The effect of DAA on the host immune status has recently been addressed in two studies. In the first, Serti, et al  describe the reconstitution of innate immunity by DDA therapy. In the second, Meissner et al demonstrated that HCV clearance achieved during treatment with sofosbuvir and ribavirin is accompanied by hepatic downregulation of type II and III IFNs, their receptors, and interferon stimulated genes (ISGs). This might have a negative impact on immune cancer control. In the same study, the authors show that HCV patients able to reestablish IFN homeostasis by the end of treatment with SOF/RBV may be more likely to achieve a sustained virological response (SVR), whereas patients who fail to restore homeostasis may be more prone to viral relapse. In a similar way, recent data about hepatitis B virus reactivation during DAA therapy supports the derangement of immune surveillance [, ].
It is important to recall that the personal pro-inflammatory phenotype with a more or less intense inflammatory reactivity varies across humans and that the time gap between cell nesting in a distant site and nodule growth until radiology recognition will take a variable period of time.
If our concerns are confirmed by other groups, our clinical description raises a note of caution and should trigger a more ambitious pharmacovigilance action to be undertaken by all partners involved in the topic: official agencies, biomedical industry and investigators. It will become of paramount importance to scrutinize the follow-up events of patients enrolled in all prior investigations irrespective of a prior diagnosis of HCC. Frequently, the practicalities of the trials end at the time of the primary end-point evaluation and the post-study follow-up may be done by phone and probably, not intentionally collect cancer events. In the absence of a specific interest in them, such reports may have been classified as mere unfortunate coincidence not related to the study drugs themselves. However, if the disruption of the immune surveillance system is associated to the unleash of dormant or preclinical clones of malignant cells of any kind, such careful revision of the post-study evolution of treated patients with or without HCC may disclose a higher than expected cancer events of any site. As known, younger individuals are at less risk to have suffered oncogenic hits leading to subclinical malignancy, but beyond 50-60 years the probability of cancer increases and this would become the target population to concentrate in.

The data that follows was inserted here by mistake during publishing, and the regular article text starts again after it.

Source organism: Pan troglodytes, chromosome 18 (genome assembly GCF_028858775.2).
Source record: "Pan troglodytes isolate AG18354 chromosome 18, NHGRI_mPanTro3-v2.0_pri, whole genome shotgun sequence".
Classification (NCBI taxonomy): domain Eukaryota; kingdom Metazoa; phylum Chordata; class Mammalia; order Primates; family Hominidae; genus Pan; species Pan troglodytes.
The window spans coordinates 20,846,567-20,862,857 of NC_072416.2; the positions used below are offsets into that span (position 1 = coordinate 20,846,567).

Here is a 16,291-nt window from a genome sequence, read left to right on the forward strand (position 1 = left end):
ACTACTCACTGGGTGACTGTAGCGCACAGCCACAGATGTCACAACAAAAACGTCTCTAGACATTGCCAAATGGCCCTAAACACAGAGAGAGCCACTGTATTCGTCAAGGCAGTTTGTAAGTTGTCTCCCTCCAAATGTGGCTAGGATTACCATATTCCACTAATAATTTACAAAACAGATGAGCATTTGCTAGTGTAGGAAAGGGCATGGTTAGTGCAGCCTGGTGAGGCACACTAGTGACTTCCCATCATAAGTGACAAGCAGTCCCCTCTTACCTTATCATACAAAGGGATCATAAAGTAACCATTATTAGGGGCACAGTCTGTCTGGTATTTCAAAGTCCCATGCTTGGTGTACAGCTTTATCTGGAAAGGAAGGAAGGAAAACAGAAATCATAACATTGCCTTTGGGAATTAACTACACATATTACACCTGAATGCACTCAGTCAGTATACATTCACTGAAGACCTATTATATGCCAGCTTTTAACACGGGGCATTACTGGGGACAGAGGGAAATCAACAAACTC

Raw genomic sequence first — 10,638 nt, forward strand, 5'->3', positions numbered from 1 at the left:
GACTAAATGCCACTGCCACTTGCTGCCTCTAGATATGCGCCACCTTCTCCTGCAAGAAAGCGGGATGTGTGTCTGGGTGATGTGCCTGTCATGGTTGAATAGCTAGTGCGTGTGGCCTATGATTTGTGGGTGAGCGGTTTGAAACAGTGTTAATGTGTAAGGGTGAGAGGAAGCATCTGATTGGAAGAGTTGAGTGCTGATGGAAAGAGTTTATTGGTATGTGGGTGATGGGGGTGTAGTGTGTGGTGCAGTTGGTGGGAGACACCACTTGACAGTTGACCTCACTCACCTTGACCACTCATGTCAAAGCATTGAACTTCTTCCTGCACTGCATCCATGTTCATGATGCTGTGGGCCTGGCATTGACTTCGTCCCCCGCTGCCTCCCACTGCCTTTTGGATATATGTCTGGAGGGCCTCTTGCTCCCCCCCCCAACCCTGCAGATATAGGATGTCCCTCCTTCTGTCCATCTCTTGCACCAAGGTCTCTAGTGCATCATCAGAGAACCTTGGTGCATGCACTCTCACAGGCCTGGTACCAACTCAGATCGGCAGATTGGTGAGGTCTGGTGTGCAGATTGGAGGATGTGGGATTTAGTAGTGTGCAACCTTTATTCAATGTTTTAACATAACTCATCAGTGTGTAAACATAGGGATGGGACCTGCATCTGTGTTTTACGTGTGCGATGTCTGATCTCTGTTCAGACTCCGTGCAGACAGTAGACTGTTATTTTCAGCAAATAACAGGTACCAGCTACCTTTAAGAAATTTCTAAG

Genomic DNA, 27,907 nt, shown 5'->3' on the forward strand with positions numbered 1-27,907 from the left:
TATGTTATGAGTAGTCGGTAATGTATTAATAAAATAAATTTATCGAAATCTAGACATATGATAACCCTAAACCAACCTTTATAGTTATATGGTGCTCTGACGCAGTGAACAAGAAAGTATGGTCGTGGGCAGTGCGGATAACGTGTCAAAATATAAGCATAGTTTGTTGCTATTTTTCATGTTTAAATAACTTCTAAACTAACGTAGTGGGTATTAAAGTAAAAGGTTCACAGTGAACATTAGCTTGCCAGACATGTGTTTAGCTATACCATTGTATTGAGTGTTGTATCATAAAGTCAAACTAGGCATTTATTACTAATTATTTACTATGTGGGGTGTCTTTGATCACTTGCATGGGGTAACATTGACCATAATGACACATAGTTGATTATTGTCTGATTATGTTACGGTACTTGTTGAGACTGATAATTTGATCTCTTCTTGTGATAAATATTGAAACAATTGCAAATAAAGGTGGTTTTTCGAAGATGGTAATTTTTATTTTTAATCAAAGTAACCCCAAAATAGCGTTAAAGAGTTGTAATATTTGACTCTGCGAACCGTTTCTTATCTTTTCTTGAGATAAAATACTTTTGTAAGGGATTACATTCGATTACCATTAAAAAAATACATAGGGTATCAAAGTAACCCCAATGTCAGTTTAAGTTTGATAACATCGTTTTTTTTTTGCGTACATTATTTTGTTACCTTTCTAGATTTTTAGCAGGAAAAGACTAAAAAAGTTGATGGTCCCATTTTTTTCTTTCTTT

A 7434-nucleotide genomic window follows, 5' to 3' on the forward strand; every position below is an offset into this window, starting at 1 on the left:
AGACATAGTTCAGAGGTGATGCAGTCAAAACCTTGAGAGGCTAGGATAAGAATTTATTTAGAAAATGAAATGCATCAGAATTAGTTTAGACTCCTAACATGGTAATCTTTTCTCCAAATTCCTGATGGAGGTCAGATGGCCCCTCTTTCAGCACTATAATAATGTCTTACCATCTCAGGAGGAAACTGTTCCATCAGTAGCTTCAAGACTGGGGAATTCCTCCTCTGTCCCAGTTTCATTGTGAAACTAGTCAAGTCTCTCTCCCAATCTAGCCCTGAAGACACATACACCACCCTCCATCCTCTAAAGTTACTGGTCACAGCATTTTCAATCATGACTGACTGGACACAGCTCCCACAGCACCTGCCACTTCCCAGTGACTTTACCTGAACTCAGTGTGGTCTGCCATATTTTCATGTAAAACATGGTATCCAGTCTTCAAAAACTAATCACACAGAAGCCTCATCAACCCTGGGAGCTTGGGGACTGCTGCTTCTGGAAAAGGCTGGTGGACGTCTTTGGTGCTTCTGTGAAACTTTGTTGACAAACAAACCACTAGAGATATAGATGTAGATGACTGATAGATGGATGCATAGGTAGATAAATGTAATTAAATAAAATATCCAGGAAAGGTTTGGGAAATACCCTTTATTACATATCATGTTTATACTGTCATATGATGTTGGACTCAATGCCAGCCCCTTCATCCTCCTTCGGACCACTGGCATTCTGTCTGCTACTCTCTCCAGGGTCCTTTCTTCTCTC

Effective treatment for HCV has been a major achievement in Medicine and a long awaited goal in Hepatology. Now that the available agents offer a major hope for current and future patients, we may face a drawback that may change these predictions in specific groups of patients. As mentioned, our data should be taken as a note of caution and prime a large-scale assessment to confirm (or not) our findings that exceed the individual investigators capacity.